Interestingly, the Regionalists won federal and regional contests in the North in 1954 but lost in the South. The Nationalists posted an overall victory in both East and West. Although they won the most regional seats in the West, this was not enough to allow them to form a government. A last-minute rally by the AG ended their expectations and the NCNC became the official opposition party, even with more seats than any other in parliament. How did the NCNC, which today’s history effectively portrayed as a regional party, win the 1954 Western regional election and repeat the feat in the 1957 federal election in the same region ?

The NCNC won over a nationalist ideology. It was a party of workers, teachers, students and merchants who were not inclined to any divisive considerations of any kind. Its pioneering 13-member executive, for example, had 11 Yoruba (including the president) and two Igbo as members. The Igbo members of the executive were Dr Azikiwe (General Secretary) and Sir Louis Ojukwu (Treasurer). In other words, the Yoruba dominated the executive. This explains why he easily won the 1954 and 1957 federal elections in the West, despite the great efforts of the revered Chief Awolowo and his AG. The NCNC won because the battle for the West was ideological rather than sectoral. However, although the Nationalists had triumphed in the South, it speaks volumes of his stubbornness and perseverance that Chief Awolowo eventually forced the West to listen and embrace his regional agenda.

Nigeria trembled under the ripple effect of the GA power play. The Midwest split because it interpreted regionalism as an ethnic agenda. The relationship between the Igbo and eastern minorities soured as Zik sought to establish a foothold in his region. The battle between the Tiv and other minorities in the North against the Fulani intensifies, aided by the AG, as in the East. Ironically, the West was the first to lose control and experience a state of emergency, a situation that quickly imploded and engulfed the entire country. The rest, as they say, is history.

From the Midwest, the military further divided the country into a 12-state structure on the eve of the Civil War. The idea was to rout regionalists and ethnic warlords who were troubling Nigeria. The military action ensured that Nigeria embarked on its Second Republic without regional support for politicians to cling to. But the ethnic warriors have again rallied to win the elections by dastardly means. The weed of ethnicity they sowed during the election campaign sprouted and began to stifle the political regime again. The Second Republic lasted less than five years before the military again disbanded the politicians. In their second and third interventions, the military subdivided Nigeria into 36 states with a new federal capital that the Constitution recognizes “as if it were a state”. Left to the tastes of Dave Umahi (Ebonyi State), statism is expected to supplant ethnicity and religion as the seed of evil in elections. But, somehow, the current politics of the PDP, APC and Labor Party seems to have taken Nigeria back to the pre-independence era.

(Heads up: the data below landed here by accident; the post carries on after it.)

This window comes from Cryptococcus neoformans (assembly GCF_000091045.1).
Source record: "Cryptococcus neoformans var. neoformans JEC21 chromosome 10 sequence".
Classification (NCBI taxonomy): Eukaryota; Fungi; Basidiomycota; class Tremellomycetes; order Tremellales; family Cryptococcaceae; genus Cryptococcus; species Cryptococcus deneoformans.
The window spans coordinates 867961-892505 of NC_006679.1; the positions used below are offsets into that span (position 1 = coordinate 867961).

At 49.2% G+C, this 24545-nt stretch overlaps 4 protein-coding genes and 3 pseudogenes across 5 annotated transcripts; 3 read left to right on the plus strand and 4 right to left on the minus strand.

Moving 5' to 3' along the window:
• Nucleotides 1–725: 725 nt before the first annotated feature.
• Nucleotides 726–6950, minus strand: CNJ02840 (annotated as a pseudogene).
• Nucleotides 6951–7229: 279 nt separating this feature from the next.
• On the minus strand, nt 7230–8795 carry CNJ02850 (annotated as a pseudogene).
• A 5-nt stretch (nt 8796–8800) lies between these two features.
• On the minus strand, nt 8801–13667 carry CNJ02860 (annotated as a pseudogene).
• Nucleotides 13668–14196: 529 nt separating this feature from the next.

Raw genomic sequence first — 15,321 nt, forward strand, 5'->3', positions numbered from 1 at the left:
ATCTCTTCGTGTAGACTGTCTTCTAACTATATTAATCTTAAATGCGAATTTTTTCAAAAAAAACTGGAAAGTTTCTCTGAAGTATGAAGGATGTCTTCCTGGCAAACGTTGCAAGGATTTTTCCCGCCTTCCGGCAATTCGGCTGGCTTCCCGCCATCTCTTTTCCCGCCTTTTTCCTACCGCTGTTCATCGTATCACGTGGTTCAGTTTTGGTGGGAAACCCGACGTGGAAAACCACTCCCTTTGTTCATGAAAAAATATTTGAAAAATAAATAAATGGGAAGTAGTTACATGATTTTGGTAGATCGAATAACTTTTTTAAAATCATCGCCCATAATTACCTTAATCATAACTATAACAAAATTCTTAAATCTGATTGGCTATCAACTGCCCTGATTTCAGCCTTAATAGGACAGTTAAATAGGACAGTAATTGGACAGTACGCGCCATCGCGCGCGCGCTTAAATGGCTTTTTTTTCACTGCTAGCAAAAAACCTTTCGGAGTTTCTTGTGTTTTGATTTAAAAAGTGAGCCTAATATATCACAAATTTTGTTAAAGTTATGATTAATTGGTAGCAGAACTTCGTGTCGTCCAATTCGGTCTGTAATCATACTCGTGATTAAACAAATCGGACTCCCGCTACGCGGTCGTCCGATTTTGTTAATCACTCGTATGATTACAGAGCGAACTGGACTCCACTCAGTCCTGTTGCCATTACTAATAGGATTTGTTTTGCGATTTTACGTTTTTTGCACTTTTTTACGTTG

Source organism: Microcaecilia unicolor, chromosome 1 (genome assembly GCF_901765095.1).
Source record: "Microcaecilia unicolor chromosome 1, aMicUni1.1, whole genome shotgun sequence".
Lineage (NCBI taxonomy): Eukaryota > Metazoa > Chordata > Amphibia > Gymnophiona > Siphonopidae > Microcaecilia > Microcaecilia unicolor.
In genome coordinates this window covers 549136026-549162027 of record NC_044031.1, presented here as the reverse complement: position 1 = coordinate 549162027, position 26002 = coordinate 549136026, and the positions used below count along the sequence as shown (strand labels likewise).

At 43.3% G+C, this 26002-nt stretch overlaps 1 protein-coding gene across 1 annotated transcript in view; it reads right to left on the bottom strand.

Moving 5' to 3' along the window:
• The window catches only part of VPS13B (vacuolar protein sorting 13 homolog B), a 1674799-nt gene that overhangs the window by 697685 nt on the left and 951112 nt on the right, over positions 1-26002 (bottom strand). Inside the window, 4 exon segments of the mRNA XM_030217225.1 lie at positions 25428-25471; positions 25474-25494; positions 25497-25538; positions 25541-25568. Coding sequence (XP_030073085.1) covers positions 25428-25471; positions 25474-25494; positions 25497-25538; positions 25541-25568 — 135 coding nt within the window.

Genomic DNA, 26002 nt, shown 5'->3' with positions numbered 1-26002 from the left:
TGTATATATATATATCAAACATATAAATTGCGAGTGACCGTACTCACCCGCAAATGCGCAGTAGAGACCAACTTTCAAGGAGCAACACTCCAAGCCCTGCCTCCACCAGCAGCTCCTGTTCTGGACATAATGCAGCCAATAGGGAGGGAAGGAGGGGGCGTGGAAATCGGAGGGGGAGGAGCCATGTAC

To sum up, Nigeria entered the First Republic with a veneer of nationalism that covered the deadly seed of regionalism sown in the regions. Ethnicity was the poisonous seed of the Second Republic. The Fourth Republic started with nationalism but, thanks to the perseverance and relentlessness of General Muhammadu Buhari, it also ended on an ethnic agenda. And now Mr. Bola Tinubu is becoming the dominant voice in conversations about the latest poison seed – religion. He started planting that seed through his choice of running mate. To say that a General Buhari avoided putting religion first when choosing a running mate in 2015. He knew it was a recipe for failure, as evidenced by three previous mishaps, and so waited to accede in power through regional cooperation. The Lagos strongman is simply brave in this attempt to once again push Nigeria to the limits of what it can accept or endure.

This leaves us with one last question. Will 2023 become the defining year that Nigeria eventually uproots and weeds out the poisonous seeds? Or will the Nigerian people accept and develop the latest power play of the same religion by the greedy and the insecure? We seem to have come full circle, returning to pre-independence politics where an Easterner pushes nationalist ideology but is quietly opposed by the regional sentiments of a Westerner and the northern core. The difference is that the religion became permanent thanks to the ticket of the same religion by a favorite. And this at a time when citizens have become concerned about its potential to promote nepotism and corruption, in addition to fearless violations of people’s rights.